1.1. BACKGROUND OF THE STUDY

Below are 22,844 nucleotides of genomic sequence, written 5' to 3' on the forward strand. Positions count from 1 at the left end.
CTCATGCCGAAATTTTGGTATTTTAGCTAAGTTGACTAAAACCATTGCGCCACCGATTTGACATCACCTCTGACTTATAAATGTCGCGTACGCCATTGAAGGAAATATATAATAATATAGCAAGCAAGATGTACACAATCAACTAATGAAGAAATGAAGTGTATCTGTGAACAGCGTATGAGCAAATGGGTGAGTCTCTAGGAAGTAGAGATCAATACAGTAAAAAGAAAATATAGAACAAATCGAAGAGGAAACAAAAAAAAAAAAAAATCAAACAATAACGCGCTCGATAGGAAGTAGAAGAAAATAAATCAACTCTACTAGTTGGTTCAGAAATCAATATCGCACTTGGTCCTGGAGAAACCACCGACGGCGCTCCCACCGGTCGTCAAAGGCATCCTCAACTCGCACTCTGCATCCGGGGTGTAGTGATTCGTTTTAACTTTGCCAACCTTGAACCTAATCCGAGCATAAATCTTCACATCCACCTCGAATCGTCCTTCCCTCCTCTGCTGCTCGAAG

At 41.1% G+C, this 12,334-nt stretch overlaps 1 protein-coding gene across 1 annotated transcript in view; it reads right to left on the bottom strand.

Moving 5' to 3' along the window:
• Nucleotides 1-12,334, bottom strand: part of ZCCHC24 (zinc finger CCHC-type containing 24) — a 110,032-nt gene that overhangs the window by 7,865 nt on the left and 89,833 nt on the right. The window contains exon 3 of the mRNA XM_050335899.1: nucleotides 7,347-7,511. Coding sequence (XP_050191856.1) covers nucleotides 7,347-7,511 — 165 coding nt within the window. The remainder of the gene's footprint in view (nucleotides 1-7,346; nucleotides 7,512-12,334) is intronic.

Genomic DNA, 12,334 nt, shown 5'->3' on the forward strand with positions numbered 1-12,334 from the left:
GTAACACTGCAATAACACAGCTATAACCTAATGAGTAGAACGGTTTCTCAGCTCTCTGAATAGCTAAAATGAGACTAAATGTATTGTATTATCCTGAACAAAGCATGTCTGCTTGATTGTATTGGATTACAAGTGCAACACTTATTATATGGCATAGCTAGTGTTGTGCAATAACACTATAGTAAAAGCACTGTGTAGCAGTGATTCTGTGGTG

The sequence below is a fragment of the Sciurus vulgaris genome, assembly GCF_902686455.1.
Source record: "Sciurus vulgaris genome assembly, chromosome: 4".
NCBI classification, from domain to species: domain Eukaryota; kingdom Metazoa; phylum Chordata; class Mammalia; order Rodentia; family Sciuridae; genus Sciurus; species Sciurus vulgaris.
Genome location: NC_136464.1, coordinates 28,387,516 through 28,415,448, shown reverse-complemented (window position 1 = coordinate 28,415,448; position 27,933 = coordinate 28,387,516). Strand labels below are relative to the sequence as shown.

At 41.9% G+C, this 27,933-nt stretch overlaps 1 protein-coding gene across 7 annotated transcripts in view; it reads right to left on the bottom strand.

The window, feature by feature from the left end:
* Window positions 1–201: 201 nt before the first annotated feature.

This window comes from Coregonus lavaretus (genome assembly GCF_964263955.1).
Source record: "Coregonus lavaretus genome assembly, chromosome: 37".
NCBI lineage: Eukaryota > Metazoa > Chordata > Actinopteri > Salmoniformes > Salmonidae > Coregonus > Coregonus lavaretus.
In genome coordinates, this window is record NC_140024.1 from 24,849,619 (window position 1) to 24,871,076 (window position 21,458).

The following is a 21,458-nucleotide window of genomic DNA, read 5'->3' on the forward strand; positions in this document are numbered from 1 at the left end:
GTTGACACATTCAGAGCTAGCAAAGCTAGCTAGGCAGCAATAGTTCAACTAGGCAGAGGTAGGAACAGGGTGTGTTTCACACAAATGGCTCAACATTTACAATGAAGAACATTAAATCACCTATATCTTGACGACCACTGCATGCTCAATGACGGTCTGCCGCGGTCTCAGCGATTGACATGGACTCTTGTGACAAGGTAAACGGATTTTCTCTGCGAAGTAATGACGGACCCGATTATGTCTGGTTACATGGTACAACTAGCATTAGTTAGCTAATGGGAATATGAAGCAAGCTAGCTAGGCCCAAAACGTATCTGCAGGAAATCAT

The transformation of communities to improve their lives has become the main challenge to the economic and social development efforts of developing nations like Nigeria. This challenge arises from the need to promote the welfare of the people of the rural and urban communities so that they could acquire a better standard of living in their homes (Onabanjo, 2012). Many countries, especially, the developing countries such as Nigeria have embarked on different pragmatic programmes to make better the lots of the citizens at the grassroots, particularly, in the areas of physical development of communities. The rate of development of any community is facilitated by the people’s recognition of the need for self-help and their readiness to take necessary actions towards achieving the development. It should be noted that every community in Nigeria needs development, especially, in terms of social amenities (Adegboye, 2009). Community development has been a veritable tool for mobilizing and integrating people into contributing meaningfully to the growth of their areas in particular and the process of national development in general (Onabanjo, 2012; Abiona, 2009). This awareness has led many communities to embark on activities that could transform their local and rural environment into urban and better developed settings. Osuji (2015) pointed out that the Nigerian communities have employed communal efforts as the mechanism for mobilizing community resources to provide physical improvement and functional facilities in their localities in the social, political and economic aspects of their life. Thus, physical development of a community is an indicator that development has taken place. Community development is an age-long practice that could be traced to the tradition before the advent of colonial administration. The traditional community development efforts evolved voluntary routine exercise in which able-bodied, young and old participated in the traditional tasks of clearing road-paths and compounds for the protection of land and property. However, with the growing complexity of our society, coupled with increase in population and urbanization, with attendant high taste of the people for modern basic and social amenities, community development witnessed a significant leap and become more complex in process, form and scope in recent years. Its scope and form witnessed rapid transformation from mere provision of rudimentary tasks to a more complex task of supplementing governments’ efforts in the provision of basic and social services (Akinyemi, 2011; Abiona, 2009). Some of the community development programmes include rehabilitation of roads, skill acquisition programmes, community education programmes, community security programmes among others (Anyanwu, 2015; Abiona, 2009). It also involves social services and activities like organization of literacy classes, youth forum, cultural and aesthetic shows by individuals and interest groups within the various communities. The vast majority of the populace is still living, devoid of both basic and social amenities. Coupled with this is the acceptance of the fact that meaningful development can only take place when the people are well mobilized for community action. In a bid to foster sustainable community development at the grassroots, government at all levels over the years have intervened in the sustenance and strengthening of meaningful and pragmatic community development programmes (Onabanjo, 2012). In spite of government efforts to achieve meaningful development at the grassroots, many communities are still in pathetic state of stagnation and neglect. On the part of the government sponsored projects, many community projects were abandoned half-way due to poor logistics and financial constraint, poor planning and management. As a result of this, the community development departments are not stable in a ministry but are tossed from one ministry to the other depending on the wishes and caprices of government in power. Lack of consensus as to the proper place of community development in the governmental machinery formed a larger problem in the low priority accorded to community development. Some problems were noticed to have impeded community development programmes such as lukewarm attitude to maintenance, exodus of people from rural to urban area, wrong belief of people that government was capable and should provide all their needs for them, inadequate funding on the part of individual members, problem of illiteracy, communal clashes among others (Akinyemi, 2011; Otite, 2008). The under-development nature of rural communities in Nigeria is evident rather than a mere expression. It is observed that many states and local governments are deficient in technological infrastructure or in all the good things of life: electricity supply has degenerated, pipe-borne water supply is non-existent, schools are ill-equipped while other social services have drastically degenerated with many of the hospitals now death centres rather than medical centres while many of the roads are now in deplorable condition. The number of beggars along the streets has increased drastically and its attendant general restiveness has become a serious menace to both social and economic development (Obanigwe, 2015; Maureen, 2009). Corroborating this view, a World Bank report (2012) cited in Ugwu (2011) observed thus: A large number of people in Nigeria in urban area do not have enough income to meet their needs, about 21% of the urban population-85 million people were estimated to be living below the poverty line. In 2015/93, about 1 million people were classified severally poor. Their cash income is insufficient to cover minimal standards of food, water, fuel, shelter, medical care and school fees. Community development involves efforts of both government and communities but in Nigeria, many communities still believe that developmental programmes are sole responsibility of government in power. Projects provided solely by the government without involving the people in many communities could not be sustained because there is no commitment on the part of the people. Members of the community should have interest in the programme that affects their welfare and participate actively in the identification of their needs, planning, and execution of programmes, utilization and evaluations. Thus, participation yields greater interest in sustainability (Abiona, 2009). Essentially, most people in Nigeria believe that it is the responsibility of government to provide, maintain and sustain all infrastructures.